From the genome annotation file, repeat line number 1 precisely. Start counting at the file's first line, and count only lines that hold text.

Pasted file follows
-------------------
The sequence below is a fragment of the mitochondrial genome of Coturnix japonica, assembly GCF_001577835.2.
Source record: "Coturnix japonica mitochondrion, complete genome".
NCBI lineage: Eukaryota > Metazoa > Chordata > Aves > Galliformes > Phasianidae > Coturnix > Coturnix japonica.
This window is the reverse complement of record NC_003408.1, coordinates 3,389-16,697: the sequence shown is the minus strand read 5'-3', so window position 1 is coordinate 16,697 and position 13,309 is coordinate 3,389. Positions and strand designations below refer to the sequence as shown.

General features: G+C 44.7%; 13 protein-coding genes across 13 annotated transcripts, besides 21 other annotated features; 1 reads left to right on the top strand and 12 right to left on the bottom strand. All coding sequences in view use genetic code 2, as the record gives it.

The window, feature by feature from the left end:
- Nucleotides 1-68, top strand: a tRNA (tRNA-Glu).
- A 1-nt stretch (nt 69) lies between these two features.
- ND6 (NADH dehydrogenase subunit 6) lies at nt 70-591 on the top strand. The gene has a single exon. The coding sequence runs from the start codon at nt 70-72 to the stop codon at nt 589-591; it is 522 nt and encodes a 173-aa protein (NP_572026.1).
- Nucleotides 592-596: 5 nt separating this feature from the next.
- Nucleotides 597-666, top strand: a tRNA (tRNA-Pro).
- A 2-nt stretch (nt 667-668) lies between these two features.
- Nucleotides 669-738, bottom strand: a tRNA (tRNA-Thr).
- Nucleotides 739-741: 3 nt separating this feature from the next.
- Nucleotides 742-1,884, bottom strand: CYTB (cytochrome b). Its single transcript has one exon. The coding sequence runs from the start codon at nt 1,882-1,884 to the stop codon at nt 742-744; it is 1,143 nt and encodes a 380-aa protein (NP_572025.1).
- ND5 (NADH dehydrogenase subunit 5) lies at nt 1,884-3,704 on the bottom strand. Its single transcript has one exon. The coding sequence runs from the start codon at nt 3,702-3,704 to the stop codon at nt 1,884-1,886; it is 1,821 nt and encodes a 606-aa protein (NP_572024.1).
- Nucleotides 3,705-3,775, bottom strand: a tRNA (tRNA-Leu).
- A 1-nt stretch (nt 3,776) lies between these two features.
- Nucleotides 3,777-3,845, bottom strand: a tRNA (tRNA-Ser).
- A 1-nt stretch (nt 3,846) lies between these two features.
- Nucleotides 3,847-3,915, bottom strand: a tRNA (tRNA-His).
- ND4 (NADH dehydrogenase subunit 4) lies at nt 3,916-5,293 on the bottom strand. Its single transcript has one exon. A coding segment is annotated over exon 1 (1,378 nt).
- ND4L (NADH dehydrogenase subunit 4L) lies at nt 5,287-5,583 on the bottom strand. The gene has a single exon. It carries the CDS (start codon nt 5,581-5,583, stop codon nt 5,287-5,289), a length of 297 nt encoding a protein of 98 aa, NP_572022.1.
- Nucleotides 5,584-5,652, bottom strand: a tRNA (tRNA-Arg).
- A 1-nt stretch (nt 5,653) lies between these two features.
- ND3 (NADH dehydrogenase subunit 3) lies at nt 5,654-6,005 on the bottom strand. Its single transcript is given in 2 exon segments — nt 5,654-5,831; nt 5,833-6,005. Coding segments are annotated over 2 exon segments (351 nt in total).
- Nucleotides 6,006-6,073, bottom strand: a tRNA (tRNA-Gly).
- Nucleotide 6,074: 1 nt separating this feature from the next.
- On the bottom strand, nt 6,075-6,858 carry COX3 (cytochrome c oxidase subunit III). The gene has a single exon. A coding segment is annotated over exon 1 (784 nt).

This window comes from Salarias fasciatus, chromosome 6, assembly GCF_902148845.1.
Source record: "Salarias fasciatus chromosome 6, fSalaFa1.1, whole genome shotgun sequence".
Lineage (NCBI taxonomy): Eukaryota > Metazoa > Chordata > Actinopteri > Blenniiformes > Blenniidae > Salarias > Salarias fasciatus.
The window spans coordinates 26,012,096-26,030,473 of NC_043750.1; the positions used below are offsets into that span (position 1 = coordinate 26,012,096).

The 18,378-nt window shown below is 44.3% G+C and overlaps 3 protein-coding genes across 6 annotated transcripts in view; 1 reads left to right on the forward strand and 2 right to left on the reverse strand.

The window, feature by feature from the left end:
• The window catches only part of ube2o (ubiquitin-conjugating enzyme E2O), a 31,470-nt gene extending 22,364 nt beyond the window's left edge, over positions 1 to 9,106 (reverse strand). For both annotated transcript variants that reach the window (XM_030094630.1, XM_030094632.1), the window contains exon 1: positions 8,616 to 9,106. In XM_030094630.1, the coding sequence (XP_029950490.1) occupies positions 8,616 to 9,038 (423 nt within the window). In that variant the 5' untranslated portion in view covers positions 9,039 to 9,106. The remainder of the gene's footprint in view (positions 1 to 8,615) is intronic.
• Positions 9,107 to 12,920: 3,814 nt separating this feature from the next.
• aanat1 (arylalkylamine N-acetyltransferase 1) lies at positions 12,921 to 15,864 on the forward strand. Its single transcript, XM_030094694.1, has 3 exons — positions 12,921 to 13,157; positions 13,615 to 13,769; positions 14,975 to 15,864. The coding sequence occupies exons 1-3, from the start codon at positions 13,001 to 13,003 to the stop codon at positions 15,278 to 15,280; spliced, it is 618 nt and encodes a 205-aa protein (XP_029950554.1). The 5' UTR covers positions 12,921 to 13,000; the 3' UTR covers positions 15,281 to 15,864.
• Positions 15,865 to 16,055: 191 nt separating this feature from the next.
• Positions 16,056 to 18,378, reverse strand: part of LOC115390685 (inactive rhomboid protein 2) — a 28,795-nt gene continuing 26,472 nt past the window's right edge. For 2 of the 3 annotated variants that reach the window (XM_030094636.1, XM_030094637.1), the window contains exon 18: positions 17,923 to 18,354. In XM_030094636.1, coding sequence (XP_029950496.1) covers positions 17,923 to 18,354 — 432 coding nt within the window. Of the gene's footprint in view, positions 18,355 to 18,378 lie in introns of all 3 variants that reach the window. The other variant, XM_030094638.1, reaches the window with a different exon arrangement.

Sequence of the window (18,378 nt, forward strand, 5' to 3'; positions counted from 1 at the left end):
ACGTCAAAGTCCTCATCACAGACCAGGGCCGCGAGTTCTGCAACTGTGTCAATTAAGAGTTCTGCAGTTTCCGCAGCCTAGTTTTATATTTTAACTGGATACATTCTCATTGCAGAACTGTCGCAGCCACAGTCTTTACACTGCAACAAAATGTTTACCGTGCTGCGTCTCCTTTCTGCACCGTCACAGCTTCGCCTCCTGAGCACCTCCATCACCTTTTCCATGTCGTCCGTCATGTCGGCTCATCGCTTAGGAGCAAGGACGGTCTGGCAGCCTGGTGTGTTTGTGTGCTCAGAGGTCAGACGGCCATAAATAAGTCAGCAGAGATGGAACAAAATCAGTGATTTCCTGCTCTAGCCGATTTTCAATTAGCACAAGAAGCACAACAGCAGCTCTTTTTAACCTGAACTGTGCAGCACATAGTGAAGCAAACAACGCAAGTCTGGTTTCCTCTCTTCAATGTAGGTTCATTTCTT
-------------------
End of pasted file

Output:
The sequence below is a fragment of the mitochondrial genome of Coturnix japonica, assembly GCF_001577835.2.